Quite apart from decisional law, it appears to the Court that a requirement of graduation from an accredited law school constitutes a reasonable measure to maintain high standards in the legal profession, and that, at a minimum, this is a decision for the state accrediting agencies and highest courts of the states to make.
Plaintiff also attacks the action of the D.C. Court of Appeals on equal protection grounds. It is claimed that that court has not enforced its requirement of graduation from an accredited law school with consistency but has granted wholesale and systematic waivers to the graduates of the International School of Law, which, like the Potomac School of Law, is unaccredited. The record contains no explanation for this disparity of treatment. Absent such an explanation, it may well be that a finding of denial of equal protection would be appropriate. Cf. Potter v. New Jersey Supreme Court, supra (where the court inquired into the rationality of the distinctions made). However, it is too early to conclude that no reasonable explanation for the distinction exists and that defendants acted arbitrarily and unreasonably.
Moreover, the practice of granting waivers to students graduating from the International School of Law was apparently halted last year. Since at present neither they nor graduates of plaintiff's law school are being granted waivers, it is unlikely that plaintiff could successfully claim disparity of treatment in relation to members of the same class.
Plaintiff's reliance on the antitrust laws may be disposed of summarily. It has long been recognized that the antitrust laws do not apply to certain types of state action. Parker v. Brown, 317 U.S. 341, 63 S. Ct. 307, 87 L. Ed. 315 (1943). In Bates v. State Bar of Arizona, 433 U.S. 350, 97 S. Ct. 2691, 53 L. Ed. 2d 810 (1977), the Supreme Court specifically applied that rule to actions of the highest courts of states promulgating bar disciplinary rules, and that decision clearly applies here. Goldfarb v. Virginia State Bar, 421 U.S. 773, 95 S. Ct. 2004, 44 L. Ed. 2d 572 (1975), is not to the contrary, for that case involved action by a state bar, not a state court, the Supreme Court expressly noting that the bar's minimum fee schedule was not compelled by the state supreme court. To be sure, the D.C. Court of Appeals has, to a significant degree, delegated certain of its bar admission functions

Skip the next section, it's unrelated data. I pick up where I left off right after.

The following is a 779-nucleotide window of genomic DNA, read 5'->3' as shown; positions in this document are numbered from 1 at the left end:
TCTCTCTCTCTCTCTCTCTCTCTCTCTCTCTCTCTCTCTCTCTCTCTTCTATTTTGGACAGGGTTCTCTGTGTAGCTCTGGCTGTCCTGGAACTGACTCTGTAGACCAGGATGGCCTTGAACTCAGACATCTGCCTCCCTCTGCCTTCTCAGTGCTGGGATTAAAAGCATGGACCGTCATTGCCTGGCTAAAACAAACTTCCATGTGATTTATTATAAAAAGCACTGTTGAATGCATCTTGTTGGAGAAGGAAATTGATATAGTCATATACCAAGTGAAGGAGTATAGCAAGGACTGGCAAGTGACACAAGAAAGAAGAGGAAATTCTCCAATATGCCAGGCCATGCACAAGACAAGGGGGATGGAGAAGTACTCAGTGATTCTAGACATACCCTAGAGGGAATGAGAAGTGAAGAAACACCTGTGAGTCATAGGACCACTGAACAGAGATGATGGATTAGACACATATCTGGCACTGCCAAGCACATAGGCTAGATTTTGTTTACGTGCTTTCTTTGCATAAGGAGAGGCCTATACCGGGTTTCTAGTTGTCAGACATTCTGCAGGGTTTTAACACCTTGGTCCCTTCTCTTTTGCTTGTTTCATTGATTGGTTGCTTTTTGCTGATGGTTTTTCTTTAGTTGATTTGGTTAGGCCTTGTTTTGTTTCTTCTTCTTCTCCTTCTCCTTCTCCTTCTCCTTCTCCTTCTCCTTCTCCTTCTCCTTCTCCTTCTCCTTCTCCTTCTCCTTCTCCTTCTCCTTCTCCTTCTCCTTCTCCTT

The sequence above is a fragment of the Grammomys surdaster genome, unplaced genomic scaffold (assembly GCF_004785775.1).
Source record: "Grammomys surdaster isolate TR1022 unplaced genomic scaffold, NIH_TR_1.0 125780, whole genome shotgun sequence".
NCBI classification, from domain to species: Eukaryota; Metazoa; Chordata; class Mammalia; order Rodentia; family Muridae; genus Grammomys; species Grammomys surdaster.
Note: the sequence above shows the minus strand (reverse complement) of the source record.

to the American Bar Association, a private organization. As more and more bar admission responsibilities are thus vested in private organizations, the Parker v. Brown exemption from the antitrust laws may ultimately be lost. However, it cannot be said that that point has been reached here. Further, in light of the unequivocal ruling in Bates, it appears unlikely that plaintiff will be able to prevail on that issue.
For the reasons stated, particularly the Court's conclusion that plaintiff is unlikely to prevail on the merits; that the relief requested is of a mandatory nature; that it would disturb the status quo; and that it would be directed against the highest court of the District; it is the opinion of this Court that plaintiff has not demonstrated his entitlement to the injunctive relief he seeks at this time.
It is accordingly, this 21st day of July, 1978,
ORDERED That the motion for a temporary restraining order and a preliminary injunction be and it is hereby denied.